In the last couple of weeks we’ve had two meetups on GBM (gradient boosted classification and regression), and hence a lot of excitement about running the algorithm as presented by Cliff, Earl and Dr. Hastie. You can find the hella cool videos of both presentations here: http://www.youtube.com/0xdata
One of my favorite articles on GBM is a great case study from ecology, Elith, Leathwick & Hastie (2008). You can find the original article here: http://onlinelibrary.wiley.com/store/10.1111/j.1365-2656.2008.01390.x/asset/j.1365-2656.2008.01390.x.pdf;jsessionid=5B5FE919D24D8C3EA12FCB74BF352C62.f04t04?v=1&t=hn3iw9wm&s=29c201e8d1d94504ec9e07dcb12bfb2cb539fe7e
The authors kindly made their data and process in R publicly available, so you can get the data and try the model for yourself.
Here is the final model presented – carried out in H2O. Note that data were originally split into testing and training data (called model and eval data respectively in their available download).
The model was originally specified on 14 variables and 1000 observations. The dependent variable is found in column 2, named “Angaus”, and about 80% of the data in the column are 0. In the original paper the family was specified as Bernoulli, with a complexity of 5, and a learning rate of .01.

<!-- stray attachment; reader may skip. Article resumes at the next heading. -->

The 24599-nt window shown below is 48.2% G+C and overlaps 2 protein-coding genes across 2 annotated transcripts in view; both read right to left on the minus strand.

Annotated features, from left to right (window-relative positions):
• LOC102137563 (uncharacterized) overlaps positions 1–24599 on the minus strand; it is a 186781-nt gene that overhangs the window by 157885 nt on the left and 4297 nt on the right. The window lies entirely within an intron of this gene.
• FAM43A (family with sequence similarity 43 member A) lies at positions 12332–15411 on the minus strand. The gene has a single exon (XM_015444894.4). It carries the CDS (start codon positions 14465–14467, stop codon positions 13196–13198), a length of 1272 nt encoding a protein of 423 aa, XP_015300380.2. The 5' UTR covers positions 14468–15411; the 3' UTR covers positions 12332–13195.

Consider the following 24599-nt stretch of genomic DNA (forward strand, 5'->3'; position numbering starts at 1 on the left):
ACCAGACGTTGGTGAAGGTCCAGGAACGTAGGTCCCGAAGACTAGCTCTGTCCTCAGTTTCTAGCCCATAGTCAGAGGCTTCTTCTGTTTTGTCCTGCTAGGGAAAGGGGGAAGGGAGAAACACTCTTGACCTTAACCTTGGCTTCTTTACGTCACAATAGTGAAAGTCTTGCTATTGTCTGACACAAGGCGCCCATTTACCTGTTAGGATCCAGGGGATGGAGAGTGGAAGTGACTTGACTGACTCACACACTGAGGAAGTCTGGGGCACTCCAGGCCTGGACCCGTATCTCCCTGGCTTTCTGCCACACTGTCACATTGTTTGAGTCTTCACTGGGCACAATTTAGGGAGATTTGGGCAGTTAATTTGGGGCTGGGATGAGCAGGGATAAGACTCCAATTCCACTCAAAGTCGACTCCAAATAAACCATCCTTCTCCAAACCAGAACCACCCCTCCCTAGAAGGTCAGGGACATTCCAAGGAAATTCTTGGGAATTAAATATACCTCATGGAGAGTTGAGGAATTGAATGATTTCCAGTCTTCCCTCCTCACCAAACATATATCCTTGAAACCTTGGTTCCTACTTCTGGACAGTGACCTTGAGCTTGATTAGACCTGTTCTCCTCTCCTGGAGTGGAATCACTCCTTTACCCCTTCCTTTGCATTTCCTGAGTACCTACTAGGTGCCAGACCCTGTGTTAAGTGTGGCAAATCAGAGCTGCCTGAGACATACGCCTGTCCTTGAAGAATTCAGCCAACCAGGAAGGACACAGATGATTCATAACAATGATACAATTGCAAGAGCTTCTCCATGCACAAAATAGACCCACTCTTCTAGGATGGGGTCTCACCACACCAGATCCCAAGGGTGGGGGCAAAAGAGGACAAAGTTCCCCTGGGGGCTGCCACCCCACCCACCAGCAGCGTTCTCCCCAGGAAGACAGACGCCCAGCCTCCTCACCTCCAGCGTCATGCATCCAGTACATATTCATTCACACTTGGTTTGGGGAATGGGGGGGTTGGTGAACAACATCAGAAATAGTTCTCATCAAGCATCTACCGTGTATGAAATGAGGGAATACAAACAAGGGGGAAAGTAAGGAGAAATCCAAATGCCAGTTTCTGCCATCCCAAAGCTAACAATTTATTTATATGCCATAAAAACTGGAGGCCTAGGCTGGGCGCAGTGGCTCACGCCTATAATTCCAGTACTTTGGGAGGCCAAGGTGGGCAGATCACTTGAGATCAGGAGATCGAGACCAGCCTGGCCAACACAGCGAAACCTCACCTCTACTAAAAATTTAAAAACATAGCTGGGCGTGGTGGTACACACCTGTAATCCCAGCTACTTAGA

We recreated the original model in H2O. The specification is depicted below, as well as the output. Note that the X variable field asks for opt out variable specification, and that both the training and testing data sets are set in the model specification page (so your model output is automatically applied to the testing data if you specify it – which is a feature I’m pretty fond of). Also notice that the model is specified as a classification because the dependent variable is a binomial.
And here are the results (I only requested 650 trees – which keeps with the model given in the paper, but it’s pretty trivial to request over 1000. I did it earlier with a 20gig heap and it took about as long as making a cup of coffee .)